Study finds poorer health among older gays, lesbians and bisexuals

Jessica Geen April 5, 2011
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A study of older gay men, lesbians and bisexuals in California suggests that they have poorer health than their straight counterparts.

According to the data from the California Health Interview Survey, gay and bisexual men between 50 and 70 have higher rates of physical disability, diabetes and high blood pressure than straight men of the same age.

Older gay and bisexual men were 45 per cent more likely to report psychological distress and one in five said they were living with HIV.

Half lived alone, compared to just 13 per cent of straight men.

Lesbian and bisexual women also had poorer health, with higher rates of physical disability and psychological distress.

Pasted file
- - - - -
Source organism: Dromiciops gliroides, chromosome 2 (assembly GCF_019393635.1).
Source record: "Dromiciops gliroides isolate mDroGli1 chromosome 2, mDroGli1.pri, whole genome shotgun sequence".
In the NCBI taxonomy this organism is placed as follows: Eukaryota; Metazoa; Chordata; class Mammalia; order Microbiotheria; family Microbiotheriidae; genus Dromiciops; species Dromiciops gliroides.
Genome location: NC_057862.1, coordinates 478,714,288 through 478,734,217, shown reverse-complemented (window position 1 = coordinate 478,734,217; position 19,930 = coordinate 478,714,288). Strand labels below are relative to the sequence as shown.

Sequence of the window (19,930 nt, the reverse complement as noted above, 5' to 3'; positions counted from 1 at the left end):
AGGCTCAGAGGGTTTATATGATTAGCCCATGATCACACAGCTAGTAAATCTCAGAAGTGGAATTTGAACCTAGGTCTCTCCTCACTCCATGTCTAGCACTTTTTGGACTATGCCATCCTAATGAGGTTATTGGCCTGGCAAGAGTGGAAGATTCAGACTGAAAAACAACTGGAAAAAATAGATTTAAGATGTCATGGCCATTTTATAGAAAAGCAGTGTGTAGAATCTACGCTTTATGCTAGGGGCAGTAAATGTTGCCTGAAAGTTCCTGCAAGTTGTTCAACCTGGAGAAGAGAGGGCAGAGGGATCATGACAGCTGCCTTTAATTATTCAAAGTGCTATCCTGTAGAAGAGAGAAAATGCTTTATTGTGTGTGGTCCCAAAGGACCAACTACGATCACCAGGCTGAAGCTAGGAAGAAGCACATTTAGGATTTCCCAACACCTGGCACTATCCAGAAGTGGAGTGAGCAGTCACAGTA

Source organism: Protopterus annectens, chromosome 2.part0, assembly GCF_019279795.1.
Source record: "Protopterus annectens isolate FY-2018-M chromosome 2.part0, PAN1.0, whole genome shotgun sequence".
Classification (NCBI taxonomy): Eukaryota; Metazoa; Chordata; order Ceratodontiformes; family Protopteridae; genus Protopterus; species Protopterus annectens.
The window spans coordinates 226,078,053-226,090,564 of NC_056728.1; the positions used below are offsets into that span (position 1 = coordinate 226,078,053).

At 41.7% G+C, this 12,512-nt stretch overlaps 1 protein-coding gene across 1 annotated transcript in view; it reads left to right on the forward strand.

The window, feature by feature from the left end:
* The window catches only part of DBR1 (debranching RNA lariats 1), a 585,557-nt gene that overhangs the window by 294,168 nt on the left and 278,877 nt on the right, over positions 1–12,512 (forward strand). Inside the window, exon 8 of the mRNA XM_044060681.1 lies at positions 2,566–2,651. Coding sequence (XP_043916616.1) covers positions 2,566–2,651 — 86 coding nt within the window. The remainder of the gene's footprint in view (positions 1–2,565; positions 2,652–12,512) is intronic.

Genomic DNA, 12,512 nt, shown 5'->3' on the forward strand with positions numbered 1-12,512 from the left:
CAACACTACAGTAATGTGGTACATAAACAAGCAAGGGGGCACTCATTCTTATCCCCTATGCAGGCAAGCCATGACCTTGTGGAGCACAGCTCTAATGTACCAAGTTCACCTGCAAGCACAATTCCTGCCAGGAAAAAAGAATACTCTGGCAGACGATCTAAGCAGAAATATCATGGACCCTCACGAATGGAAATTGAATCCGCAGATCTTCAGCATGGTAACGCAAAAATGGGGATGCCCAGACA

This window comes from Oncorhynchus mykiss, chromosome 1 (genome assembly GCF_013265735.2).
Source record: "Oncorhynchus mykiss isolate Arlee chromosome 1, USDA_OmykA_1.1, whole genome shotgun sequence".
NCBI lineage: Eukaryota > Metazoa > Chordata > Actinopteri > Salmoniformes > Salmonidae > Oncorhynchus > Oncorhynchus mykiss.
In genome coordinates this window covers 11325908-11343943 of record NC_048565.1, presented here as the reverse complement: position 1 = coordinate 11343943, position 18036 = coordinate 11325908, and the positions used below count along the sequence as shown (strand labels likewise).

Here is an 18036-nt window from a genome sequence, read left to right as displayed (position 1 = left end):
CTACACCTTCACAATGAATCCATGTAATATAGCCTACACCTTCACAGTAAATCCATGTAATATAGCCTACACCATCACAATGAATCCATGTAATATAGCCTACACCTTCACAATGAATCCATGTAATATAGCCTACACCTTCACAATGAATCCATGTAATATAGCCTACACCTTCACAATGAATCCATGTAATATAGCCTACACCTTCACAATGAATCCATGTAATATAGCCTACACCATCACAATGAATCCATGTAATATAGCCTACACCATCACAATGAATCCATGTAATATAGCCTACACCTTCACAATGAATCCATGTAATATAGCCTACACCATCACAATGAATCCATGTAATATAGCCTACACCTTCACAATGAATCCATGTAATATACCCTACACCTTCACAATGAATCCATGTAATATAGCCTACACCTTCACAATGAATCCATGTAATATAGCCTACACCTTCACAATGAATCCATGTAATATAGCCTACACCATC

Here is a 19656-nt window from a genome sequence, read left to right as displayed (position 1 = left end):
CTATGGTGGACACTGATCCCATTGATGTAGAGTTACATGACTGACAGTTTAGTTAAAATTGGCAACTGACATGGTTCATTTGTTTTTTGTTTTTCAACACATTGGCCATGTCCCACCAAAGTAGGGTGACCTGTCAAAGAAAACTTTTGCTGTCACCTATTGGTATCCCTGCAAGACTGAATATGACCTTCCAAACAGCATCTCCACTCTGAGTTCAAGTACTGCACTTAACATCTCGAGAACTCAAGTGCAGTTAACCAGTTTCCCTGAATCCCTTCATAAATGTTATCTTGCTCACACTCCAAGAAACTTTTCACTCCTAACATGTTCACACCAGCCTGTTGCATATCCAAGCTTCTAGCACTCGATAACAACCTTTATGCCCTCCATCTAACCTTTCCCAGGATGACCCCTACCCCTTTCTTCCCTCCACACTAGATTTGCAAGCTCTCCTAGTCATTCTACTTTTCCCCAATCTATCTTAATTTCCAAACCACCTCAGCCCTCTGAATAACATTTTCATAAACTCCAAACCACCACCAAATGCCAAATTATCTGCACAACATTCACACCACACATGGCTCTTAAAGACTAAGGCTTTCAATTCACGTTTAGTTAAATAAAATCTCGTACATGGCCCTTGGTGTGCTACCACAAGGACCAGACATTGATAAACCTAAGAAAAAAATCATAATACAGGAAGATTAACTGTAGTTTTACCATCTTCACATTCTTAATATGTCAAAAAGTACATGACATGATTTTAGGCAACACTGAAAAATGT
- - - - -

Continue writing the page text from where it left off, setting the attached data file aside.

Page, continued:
They were also more likely to live alone than straight women.

Steven P Wallace of the UCLA Center for Health Policy Research, who led the research, said: “Many aging LGB Californians do not have biological children or strong family support.

“Organisations that serve these communities need to take this into account and consider outreach and support mechanisms that enable these individuals to maintain their independence and ability to age safely and in good health.”

The study also found that older LGB people are slightly less likely to have health insurance, despite being more highly educated. It recommends that health care providers do more to increase awareness of LGB health issues.

“Access may be equal, but we know that quality of care for LGBs often isn’t,” said Susan Cochran, a co-author of the study.

“Attitudes are changing, but we still have to continue to push to eliminate discrimination and increase understanding of the rich and diverse life experiences of these individuals to improve the quality of the care they receive.”

More: Americas

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